Does the EU’s PSD2 level the playing field?

Fintech companies, especially those building payments apps, can now compete with major banks in the EU, thanks to the new PSD2.
2 May 2018 | 1024 Shares

Ana Botín, the most powerful woman in finance, feels the PSD2 needs to be reviewed for the digital age. Source: Flikr / World Travel & Tourism Council

The European Union (EU) seems to be hard at work trying to create new regulations to facilitate the digital economy while still protecting the interests of customers.

Later this month, the General Data Protection Regulations (GDPR) comes into effect. Being a landmark policy, it’s quite hogged the limelight on the international stage. However, there’s another new law in the EU that deserves a round of applause: the (second) Payment Services Directive, abbreviated as PSD2.

In a nutshell, PSD2 aims to secure e-payment mechanisms and expand the financial services ecosystem. The regulation covers payment service providers, demands strong authentication, and opens bank data to third parties.

Wait, what? The law “opens bank data to third parties”? Well, yes, because the European Commission (Directorate General Internal Market) feels doing so will help level the playing field for fintech companies working on building digital payment solutions.

Anyway, the bit that customers most appreciate is the fact that PSD2 demands strong authentication.

Which means, going forward, users will need to prove their identity while making payments online with something they know (a user ID for example), something they have (a token maybe), and something they are (think biometric).

However, since new entities might lack the know-how to provide that authentication, it seems like big banks will need to provide support.

“There are still a few things that need to be ironed out, but it seems clear that the new players have the right to rely on the bank’s authentication of the user. This means that the authentication procedure most probably will remain fully in the sphere of competence of the banks. Banks will need to offer strong authentication, not only to protect their own services but also indirectly to protect the new players’ services,” said Bjørn Søland, Nexus Group’s technical expert.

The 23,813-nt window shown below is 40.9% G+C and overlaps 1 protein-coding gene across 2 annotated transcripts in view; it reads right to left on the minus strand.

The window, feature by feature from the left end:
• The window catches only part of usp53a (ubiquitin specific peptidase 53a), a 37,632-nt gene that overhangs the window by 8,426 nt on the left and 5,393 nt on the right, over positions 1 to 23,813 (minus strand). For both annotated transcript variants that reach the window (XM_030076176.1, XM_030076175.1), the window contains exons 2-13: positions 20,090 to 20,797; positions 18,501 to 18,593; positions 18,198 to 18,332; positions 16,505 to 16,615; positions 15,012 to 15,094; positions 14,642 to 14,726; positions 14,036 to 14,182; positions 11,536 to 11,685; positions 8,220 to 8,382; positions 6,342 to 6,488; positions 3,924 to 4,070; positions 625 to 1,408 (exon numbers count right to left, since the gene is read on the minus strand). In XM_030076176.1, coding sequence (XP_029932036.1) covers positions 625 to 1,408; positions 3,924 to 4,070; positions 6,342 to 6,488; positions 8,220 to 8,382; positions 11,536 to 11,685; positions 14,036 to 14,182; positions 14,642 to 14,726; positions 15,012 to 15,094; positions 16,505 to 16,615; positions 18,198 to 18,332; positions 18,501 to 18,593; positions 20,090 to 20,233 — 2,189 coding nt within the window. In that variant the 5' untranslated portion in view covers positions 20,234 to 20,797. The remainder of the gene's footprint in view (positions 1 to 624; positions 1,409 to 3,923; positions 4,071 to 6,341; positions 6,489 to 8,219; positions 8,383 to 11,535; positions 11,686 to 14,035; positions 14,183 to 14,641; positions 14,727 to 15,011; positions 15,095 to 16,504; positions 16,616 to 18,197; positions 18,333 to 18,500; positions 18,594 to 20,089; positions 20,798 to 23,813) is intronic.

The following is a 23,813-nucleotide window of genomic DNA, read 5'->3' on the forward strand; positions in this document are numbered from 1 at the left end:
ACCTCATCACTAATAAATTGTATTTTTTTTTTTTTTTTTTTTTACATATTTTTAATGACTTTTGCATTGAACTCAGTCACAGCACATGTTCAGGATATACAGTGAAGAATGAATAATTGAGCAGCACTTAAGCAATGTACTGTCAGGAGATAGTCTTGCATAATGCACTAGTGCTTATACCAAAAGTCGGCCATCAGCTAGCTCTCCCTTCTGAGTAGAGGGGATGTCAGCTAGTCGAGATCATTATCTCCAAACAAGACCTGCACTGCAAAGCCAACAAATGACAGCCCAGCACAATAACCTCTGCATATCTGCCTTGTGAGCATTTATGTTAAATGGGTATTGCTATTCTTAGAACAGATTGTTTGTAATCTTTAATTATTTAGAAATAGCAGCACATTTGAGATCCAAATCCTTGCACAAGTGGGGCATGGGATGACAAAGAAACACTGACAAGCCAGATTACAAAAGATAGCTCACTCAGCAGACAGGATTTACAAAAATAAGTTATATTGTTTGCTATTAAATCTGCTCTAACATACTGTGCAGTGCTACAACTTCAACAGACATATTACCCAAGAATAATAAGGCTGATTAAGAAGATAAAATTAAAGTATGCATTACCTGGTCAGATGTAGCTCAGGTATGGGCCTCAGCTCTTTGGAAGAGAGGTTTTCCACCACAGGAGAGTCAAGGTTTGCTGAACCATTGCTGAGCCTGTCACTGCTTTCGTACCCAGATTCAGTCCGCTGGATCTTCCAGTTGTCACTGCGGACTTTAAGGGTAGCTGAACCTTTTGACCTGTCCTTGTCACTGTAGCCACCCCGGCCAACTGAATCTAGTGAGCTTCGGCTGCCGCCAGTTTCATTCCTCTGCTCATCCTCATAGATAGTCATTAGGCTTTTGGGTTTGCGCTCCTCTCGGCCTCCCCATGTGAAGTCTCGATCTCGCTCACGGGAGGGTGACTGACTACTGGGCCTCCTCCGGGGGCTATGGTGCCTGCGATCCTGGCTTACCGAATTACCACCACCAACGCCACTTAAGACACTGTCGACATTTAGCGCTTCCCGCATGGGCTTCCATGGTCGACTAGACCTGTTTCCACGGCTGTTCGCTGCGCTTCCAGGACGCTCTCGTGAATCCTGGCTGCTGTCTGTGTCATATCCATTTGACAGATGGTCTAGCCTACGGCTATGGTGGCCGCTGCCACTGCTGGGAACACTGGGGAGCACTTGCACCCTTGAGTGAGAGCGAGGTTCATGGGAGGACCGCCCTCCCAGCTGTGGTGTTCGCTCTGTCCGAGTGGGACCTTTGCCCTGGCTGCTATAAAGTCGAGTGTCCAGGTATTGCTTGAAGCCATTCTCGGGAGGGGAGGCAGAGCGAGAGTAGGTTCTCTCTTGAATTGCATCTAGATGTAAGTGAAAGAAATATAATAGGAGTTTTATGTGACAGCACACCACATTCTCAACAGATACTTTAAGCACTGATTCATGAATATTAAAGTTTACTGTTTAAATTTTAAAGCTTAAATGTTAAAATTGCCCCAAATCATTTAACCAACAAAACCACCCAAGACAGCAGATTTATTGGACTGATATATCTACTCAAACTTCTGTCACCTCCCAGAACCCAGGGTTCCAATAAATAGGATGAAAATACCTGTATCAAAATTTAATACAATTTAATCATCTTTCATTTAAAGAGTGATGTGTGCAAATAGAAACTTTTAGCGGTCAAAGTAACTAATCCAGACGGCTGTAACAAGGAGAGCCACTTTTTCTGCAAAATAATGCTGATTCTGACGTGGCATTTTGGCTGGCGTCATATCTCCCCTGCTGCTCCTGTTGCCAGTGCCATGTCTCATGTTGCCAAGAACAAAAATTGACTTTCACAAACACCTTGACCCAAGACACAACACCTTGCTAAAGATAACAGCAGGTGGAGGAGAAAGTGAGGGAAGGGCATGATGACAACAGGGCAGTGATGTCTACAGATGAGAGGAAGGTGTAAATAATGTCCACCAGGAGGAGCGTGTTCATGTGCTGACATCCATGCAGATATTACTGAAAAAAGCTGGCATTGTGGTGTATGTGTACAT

The opportunities PSD2 opens for fintech companies

The new regulation opens up payments to third parties, which could make debit, credit, and prepaid cards obsolete. According to Ben Rose, Insurance Director, Digital Risks, tech giants such as Amazon, for example, will be able to offer you an additional month of Prime in exchange for your bank account details and a payments infrastructure.

Likewise, companies such as Facebook will provide an easy platform for friends to pay each other money through Messenger.

PSD2 will also make beacon-based payments a reality. The technology enables shoppers to make in-store payments automatically via their mobile phone, with no specific payment action required.

The new regulation also defines payment services, namely, the payment initiation service provider (PISP) and the account information service provider (AISP).

The former is the service provider that stands between the payer and his online payment account and starts the payment to a third-party beneficiary. The latter provides a consolidated view on all payment accounts held by the user.

As a result, fintech companies can offer a variety of new solutions. For example, you could now build a single dashboard of all your investments and account balances and better analyze your spends across platforms to understand habits and choices.

The potential for fintech companies is unlimited, all with somewhat mandatory support from banks who will need to provide infrastructure and data to fintech companies.

All sounds fair. So, what’s the concern?

Well, banks don’t think it’s fair at all. Ana Botín, Executive Chairman of Santander, told the Financial Times that the EU’s Second Payments Services Directive “needs to be reviewed for the digital age. The theory is good but it needs to be fair — at the moment it’s not symmetrical.”

“We like competition, but what we like is fair competition. The value of PSD2 is everyone knows how we’re using it, but anyone with data on, say, more than 50,000 customers should have the same rules,” added Botín.

The Santander representative and her colleagues heading other large banks in the EU are not concerned about the small fintech companies, but worry about the arrival of the large digital-native companies like Google and Amazon eating into their market.

In fact, Amazon is already in talks with JPMorgan Chase to offer checking accounts to customers, according to CNBC.

Therefore, while it seems like regulators have done their bit to help foster innovation in the digital age, the future will depend on how fintech companies and banks work together and build solutions that put customers first.

It’s not as much about what PSD2 explicitly tells financial services companies as it is about the attitude of large players in the industry. There’s nothing stopping them from collaborating with small, innovative tech companies to come up with services that rival even the top technology companies considering a debut in the industry.